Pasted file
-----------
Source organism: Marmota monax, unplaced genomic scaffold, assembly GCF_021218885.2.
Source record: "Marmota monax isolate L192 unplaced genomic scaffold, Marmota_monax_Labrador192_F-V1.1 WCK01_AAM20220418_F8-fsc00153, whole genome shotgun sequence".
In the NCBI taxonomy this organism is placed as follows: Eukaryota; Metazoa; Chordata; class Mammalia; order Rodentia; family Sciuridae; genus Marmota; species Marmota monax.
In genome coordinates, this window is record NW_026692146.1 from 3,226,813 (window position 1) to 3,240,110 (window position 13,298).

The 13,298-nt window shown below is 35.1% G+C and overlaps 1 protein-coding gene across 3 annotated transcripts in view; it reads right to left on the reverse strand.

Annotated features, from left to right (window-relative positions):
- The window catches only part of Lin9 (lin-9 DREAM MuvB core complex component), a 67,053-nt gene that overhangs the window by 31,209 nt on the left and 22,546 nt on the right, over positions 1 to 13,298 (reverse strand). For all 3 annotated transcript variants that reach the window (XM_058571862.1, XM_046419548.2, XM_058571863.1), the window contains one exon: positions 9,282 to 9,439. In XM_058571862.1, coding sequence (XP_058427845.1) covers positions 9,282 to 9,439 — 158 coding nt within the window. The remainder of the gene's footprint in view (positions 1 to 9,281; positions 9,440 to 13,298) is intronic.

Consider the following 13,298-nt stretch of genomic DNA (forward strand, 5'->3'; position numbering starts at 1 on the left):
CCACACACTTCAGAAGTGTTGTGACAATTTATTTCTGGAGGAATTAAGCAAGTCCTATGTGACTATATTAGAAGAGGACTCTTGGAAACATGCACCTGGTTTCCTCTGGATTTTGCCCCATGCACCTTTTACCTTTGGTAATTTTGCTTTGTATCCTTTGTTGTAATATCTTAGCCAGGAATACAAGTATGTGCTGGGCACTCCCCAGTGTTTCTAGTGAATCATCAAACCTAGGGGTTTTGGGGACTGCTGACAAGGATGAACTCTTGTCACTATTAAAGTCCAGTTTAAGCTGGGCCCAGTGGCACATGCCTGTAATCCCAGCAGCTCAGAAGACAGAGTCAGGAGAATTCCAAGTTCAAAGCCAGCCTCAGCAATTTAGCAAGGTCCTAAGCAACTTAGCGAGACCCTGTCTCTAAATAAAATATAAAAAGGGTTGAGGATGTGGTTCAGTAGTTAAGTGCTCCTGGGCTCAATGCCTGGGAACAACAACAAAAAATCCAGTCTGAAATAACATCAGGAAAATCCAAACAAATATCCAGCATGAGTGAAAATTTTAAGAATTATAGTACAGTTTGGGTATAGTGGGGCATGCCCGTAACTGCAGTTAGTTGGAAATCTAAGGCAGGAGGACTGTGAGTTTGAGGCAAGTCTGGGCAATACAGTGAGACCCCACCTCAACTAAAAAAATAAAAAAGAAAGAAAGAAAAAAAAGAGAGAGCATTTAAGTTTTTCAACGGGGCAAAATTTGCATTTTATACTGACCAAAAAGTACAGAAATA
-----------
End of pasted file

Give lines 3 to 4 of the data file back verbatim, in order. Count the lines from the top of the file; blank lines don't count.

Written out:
In the NCBI taxonomy this organism is placed as follows: Eukaryota; Metazoa; Chordata; class Mammalia; order Rodentia; family Sciuridae; genus Marmota; species Marmota monax.
In genome coordinates, this window is record NW_026692146.1 from 3,226,813 (window position 1) to 3,240,110 (window position 13,298).